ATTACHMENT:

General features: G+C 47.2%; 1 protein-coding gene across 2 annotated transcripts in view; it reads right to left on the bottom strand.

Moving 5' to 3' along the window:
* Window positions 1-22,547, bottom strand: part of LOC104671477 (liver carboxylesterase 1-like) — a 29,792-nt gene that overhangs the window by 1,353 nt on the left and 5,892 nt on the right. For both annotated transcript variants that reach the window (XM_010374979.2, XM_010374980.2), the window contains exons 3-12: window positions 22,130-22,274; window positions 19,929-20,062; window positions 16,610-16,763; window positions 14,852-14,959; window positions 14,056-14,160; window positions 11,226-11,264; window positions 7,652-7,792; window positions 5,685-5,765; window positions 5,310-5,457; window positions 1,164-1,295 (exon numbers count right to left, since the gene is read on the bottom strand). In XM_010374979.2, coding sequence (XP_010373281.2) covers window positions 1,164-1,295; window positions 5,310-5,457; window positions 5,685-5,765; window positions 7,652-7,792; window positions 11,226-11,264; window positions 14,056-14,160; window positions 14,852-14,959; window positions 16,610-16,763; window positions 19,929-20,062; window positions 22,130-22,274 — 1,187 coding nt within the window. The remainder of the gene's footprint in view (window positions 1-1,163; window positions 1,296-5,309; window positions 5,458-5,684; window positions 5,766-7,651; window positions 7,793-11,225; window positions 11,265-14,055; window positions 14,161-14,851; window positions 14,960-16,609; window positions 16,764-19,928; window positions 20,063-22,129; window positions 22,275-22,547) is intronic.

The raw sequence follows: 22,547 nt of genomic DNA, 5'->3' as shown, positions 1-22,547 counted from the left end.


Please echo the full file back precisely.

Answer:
General features: G+C 47.2%; 1 protein-coding gene across 2 annotated transcripts in view; it reads right to left on the bottom strand.

Moving 5' to 3' along the window:
* Window positions 1-22,547, bottom strand: part of LOC104671477 (liver carboxylesterase 1-like) — a 29,792-nt gene that overhangs the window by 1,353 nt on the left and 5,892 nt on the right. For both annotated transcript variants that reach the window (XM_010374979.2, XM_010374980.2), the window contains exons 3-12: window positions 22,130-22,274; window positions 19,929-20,062; window positions 16,610-16,763; window positions 14,852-14,959; window positions 14,056-14,160; window positions 11,226-11,264; window positions 7,652-7,792; window positions 5,685-5,765; window positions 5,310-5,457; window positions 1,164-1,295 (exon numbers count right to left, since the gene is read on the bottom strand). In XM_010374979.2, coding sequence (XP_010373281.2) covers window positions 1,164-1,295; window positions 5,310-5,457; window positions 5,685-5,765; window positions 7,652-7,792; window positions 11,226-11,264; window positions 14,056-14,160; window positions 14,852-14,959; window positions 16,610-16,763; window positions 19,929-20,062; window positions 22,130-22,274 — 1,187 coding nt within the window. The remainder of the gene's footprint in view (window positions 1-1,163; window positions 1,296-5,309; window positions 5,458-5,684; window positions 5,766-7,651; window positions 7,793-11,225; window positions 11,265-14,055; window positions 14,161-14,851; window positions 14,960-16,609; window positions 16,764-19,928; window positions 20,063-22,129; window positions 22,275-22,547) is intronic.

The raw sequence follows: 22,547 nt of genomic DNA, 5'->3' as shown, positions 1-22,547 counted from the left end.